Today, I spent about five hours going through the second chapter of my dissertation. This is what that looks like (spectacles, hair everywhere, surrounded by papers):
After a break for dinner (organic hot dog and steamed broccoli, while writing this blog post), I’m planning to work on a column that is due in early January.
This is the glamorous life of a writer. I wonder if Margaret Atwood’s or Joyce Carol Oates’ looks any different. I rather suspect they don’t. We are the story tellers, and we are the dreamers of dreams, but our own lives tend to be rather pedestrian.
Of course, I could tell you the story of my life in a way that doesn’t sound pedestrian at all. The flight from a communist country. The moving around Europe, catching frogs in Italian marshes, seeing parrots and parrot tulips in the marketplace in Belgium. Memories of taking trains through tunnels under the Alps. Coming to America, seeing the lights of New York through the airplane window. Growing up near Washington, going every weekend to the café in the National Gallery. First loves: the guy from reform school, the guy who thought he was Jim Morrison. Going to the University of Virginia, wearing pearls (even to the gym). The Washington Literary Society and Debating Union (being president, and I still remember the motto: quam fluctus diversi, quam mare conjuncti). Where preppy was not a fashion trend but simply what one wore. Riding through the streets of Charlottesville on a motorcyle behind a guy in a leather jacket (wearing an evening dress and, of course, pearls). Harvard Law School, cutting classes to read in Schlesinger Library. Working as a corporate lawyer on the 42nd floor of the MetLife building, wearing a suit and heels. Cocktail party with Katie Couric, and the strange day when a billionaire threw a pen at me. Leaving it all to go back to graduate school, the graduate student life (second hand bookshops and azuki creams at the Café Japonaise). Free tickets to the Museum of Fine Arts, where I spent afternoons writing beneath the John Singer Sargents. And then becoming a writer, the workshops, the conventions, the readings and signings, the dancing boys.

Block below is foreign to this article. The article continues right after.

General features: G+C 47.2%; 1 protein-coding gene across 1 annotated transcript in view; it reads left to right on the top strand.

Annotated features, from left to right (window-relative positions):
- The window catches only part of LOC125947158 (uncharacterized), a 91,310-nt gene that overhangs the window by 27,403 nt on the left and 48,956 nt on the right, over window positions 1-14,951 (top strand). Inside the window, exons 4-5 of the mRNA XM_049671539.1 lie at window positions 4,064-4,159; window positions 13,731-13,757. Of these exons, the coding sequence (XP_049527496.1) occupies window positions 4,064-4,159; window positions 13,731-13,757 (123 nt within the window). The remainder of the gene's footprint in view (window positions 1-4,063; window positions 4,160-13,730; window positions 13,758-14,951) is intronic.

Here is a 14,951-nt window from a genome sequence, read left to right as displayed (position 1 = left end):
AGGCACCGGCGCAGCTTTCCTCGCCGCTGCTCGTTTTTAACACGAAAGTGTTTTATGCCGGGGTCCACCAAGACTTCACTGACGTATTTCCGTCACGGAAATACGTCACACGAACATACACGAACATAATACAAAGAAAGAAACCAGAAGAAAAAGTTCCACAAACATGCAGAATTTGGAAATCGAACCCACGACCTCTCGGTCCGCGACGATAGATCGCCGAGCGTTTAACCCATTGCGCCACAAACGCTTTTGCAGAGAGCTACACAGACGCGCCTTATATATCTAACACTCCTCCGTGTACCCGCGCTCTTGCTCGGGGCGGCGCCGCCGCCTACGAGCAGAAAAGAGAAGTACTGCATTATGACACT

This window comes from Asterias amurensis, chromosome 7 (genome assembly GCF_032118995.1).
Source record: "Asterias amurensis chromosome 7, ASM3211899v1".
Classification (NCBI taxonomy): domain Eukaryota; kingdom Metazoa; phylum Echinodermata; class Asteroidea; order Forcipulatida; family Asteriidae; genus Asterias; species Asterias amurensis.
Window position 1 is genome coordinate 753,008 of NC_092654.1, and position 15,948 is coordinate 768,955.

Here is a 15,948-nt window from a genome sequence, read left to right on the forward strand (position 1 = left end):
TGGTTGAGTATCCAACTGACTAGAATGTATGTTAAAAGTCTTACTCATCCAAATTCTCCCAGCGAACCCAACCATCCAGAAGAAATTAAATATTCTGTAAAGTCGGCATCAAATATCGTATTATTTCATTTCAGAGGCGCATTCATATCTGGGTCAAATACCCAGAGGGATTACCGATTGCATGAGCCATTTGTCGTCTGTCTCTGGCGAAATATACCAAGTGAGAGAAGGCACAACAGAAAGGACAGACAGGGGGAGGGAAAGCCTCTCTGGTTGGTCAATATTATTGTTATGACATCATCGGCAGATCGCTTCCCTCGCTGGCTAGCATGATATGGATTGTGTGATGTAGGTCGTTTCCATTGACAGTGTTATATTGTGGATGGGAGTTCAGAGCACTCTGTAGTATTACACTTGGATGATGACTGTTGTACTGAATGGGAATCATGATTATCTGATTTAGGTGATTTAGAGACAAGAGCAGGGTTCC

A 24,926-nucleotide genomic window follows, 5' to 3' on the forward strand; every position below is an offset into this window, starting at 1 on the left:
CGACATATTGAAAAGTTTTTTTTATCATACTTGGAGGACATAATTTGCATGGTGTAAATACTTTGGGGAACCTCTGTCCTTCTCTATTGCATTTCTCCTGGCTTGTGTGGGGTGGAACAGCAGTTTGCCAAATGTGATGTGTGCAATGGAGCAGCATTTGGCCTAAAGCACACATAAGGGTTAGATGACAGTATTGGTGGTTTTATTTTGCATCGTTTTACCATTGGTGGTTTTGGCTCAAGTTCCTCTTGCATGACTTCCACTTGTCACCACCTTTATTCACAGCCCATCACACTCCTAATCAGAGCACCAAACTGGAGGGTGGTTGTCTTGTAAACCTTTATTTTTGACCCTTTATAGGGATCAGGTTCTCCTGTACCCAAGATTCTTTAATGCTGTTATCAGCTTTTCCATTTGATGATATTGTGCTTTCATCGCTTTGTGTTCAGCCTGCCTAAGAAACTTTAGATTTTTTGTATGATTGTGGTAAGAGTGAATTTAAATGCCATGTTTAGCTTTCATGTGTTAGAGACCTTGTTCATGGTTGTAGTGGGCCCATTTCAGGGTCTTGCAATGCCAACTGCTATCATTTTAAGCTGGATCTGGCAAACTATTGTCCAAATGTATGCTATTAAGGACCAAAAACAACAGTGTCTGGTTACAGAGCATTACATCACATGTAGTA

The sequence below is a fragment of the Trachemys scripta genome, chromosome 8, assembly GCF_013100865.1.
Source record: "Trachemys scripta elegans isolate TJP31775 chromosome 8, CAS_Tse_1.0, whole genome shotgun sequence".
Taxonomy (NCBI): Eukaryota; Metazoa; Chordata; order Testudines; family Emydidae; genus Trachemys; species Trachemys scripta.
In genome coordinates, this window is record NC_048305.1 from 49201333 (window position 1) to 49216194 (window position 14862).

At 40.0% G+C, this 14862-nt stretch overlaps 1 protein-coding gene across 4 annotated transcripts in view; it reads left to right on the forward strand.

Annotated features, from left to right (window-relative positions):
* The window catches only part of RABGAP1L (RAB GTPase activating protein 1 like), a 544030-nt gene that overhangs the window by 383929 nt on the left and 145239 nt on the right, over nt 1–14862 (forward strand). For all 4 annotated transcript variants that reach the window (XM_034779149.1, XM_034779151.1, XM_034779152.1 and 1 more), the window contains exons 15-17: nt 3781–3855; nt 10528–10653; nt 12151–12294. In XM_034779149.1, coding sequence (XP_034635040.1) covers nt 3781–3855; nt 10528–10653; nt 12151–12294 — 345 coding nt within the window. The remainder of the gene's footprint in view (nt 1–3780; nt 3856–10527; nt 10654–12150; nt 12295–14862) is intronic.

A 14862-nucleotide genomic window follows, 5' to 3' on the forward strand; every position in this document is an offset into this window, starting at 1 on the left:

All right, I made up the dancing boys.
There are no dancing boys. Unless you hire your own. (Which may not be such a bad idea.)
The glamorous life of a writer consists of sitting in front of a computer and writing. Unless it consists of sitting in front of a notebook and writing. My life consists of both. There has been a great deal of that in my life. And I have to admit, many of my happiest moments have tended to be just that: sitting and writing. When the writing is going well, when I’m completely engaged in the story I’m telling, there’s nothing better.
It’s as though I have a life inside me that is so rich and strange, it makes what is on the outside seem pedestrian. I bring all sorts of things from the outside world into it: the streets of Charlottesville, the halls of Harvard, girls riding motorcycles behind guys in leather jackets. And then I mix them all up, so those girls marry bears and the guys on the motorcycles are aliens although they don’t know it. (I haven’t written that story yet.)
When I started this post, I was going to write about the supposedly glamorous life of a writer, how it is always a life of work, often a life of solitude. And it involves a lot of sitting. But now that I’ve gotten to this point, I realize that I do, after all, live a glamorous life. It just happens to be the one inside my head.
Think about it. Miss Emily Gray, the sorrow that blankets Budapest like snowfall, the rediscovery of Cimmeria in modern Ukraine (I haven’t written that one yet either), all have to exist inside my head before they can exist outside it, on a computer screen or sheet of paper. I get to live in the stories I create, as they are being created. I get to meet all my characters before I send them into the world. I get to walk down the streets of Cimmeria, hearing the calls of the pecan roasters, the sellers of candied dates and carpets woven by hill tribes. I get to see the red valleys of Mars, hear the poems of Elah Gal, make my curtsy to the Child-Empress. I get to hear what Mrs. Moth and Hyacinth are saying to one another, quietly over the files spread on a mahogany desk, determining fates. I get to answer directly to Mother Night.
That is, if you think about it, a glamorous life indeed. A lot more glamorous that Katie Couric’s.